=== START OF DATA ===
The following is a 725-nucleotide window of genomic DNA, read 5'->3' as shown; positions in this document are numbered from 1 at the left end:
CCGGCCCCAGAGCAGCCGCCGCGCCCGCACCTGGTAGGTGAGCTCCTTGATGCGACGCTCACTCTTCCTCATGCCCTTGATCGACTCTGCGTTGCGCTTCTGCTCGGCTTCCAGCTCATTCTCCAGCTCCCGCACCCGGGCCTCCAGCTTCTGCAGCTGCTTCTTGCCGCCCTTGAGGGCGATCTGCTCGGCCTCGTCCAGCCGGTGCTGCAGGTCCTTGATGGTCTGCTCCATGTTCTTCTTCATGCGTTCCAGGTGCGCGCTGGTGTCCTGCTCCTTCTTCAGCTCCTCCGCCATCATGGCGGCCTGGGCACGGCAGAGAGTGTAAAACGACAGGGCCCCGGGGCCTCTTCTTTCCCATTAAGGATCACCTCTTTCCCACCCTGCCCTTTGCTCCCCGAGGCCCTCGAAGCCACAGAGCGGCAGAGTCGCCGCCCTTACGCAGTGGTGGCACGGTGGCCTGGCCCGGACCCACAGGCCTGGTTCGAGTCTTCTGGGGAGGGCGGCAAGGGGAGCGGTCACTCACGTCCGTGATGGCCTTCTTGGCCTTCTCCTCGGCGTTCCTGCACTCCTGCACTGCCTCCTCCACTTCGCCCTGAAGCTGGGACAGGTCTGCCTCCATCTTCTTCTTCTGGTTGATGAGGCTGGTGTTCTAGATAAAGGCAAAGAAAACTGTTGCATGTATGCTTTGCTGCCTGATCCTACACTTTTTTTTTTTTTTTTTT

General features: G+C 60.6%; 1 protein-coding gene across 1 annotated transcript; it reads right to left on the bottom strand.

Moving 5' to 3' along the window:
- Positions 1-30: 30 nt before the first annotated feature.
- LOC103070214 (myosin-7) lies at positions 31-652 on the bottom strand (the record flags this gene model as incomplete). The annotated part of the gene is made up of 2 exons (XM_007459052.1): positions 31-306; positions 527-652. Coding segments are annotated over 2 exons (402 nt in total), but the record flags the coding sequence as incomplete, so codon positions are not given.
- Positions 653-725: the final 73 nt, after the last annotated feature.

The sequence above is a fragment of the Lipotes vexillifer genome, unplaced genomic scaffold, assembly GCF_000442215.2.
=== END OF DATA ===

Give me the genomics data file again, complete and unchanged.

The following is a 725-nucleotide window of genomic DNA, read 5'->3' as shown; positions in this document are numbered from 1 at the left end:
CCGGCCCCAGAGCAGCCGCCGCGCCCGCACCTGGTAGGTGAGCTCCTTGATGCGACGCTCACTCTTCCTCATGCCCTTGATCGACTCTGCGTTGCGCTTCTGCTCGGCTTCCAGCTCATTCTCCAGCTCCCGCACCCGGGCCTCCAGCTTCTGCAGCTGCTTCTTGCCGCCCTTGAGGGCGATCTGCTCGGCCTCGTCCAGCCGGTGCTGCAGGTCCTTGATGGTCTGCTCCATGTTCTTCTTCATGCGTTCCAGGTGCGCGCTGGTGTCCTGCTCCTTCTTCAGCTCCTCCGCCATCATGGCGGCCTGGGCACGGCAGAGAGTGTAAAACGACAGGGCCCCGGGGCCTCTTCTTTCCCATTAAGGATCACCTCTTTCCCACCCTGCCCTTTGCTCCCCGAGGCCCTCGAAGCCACAGAGCGGCAGAGTCGCCGCCCTTACGCAGTGGTGGCACGGTGGCCTGGCCCGGACCCACAGGCCTGGTTCGAGTCTTCTGGGGAGGGCGGCAAGGGGAGCGGTCACTCACGTCCGTGATGGCCTTCTTGGCCTTCTCCTCGGCGTTCCTGCACTCCTGCACTGCCTCCTCCACTTCGCCCTGAAGCTGGGACAGGTCTGCCTCCATCTTCTTCTTCTGGTTGATGAGGCTGGTGTTCTAGATAAAGGCAAAGAAAACTGTTGCATGTATGCTTTGCTGCCTGATCCTACACTTTTTTTTTTTTTTTTTT

General features: G+C 60.6%; 1 protein-coding gene across 1 annotated transcript; it reads right to left on the bottom strand.

Moving 5' to 3' along the window:
- Positions 1-30: 30 nt before the first annotated feature.
- LOC103070214 (myosin-7) lies at positions 31-652 on the bottom strand (the record flags this gene model as incomplete). The annotated part of the gene is made up of 2 exons (XM_007459052.1): positions 31-306; positions 527-652. Coding segments are annotated over 2 exons (402 nt in total), but the record flags the coding sequence as incomplete, so codon positions are not given.
- Positions 653-725: the final 73 nt, after the last annotated feature.

The sequence above is a fragment of the Lipotes vexillifer genome, unplaced genomic scaffold, assembly GCF_000442215.2.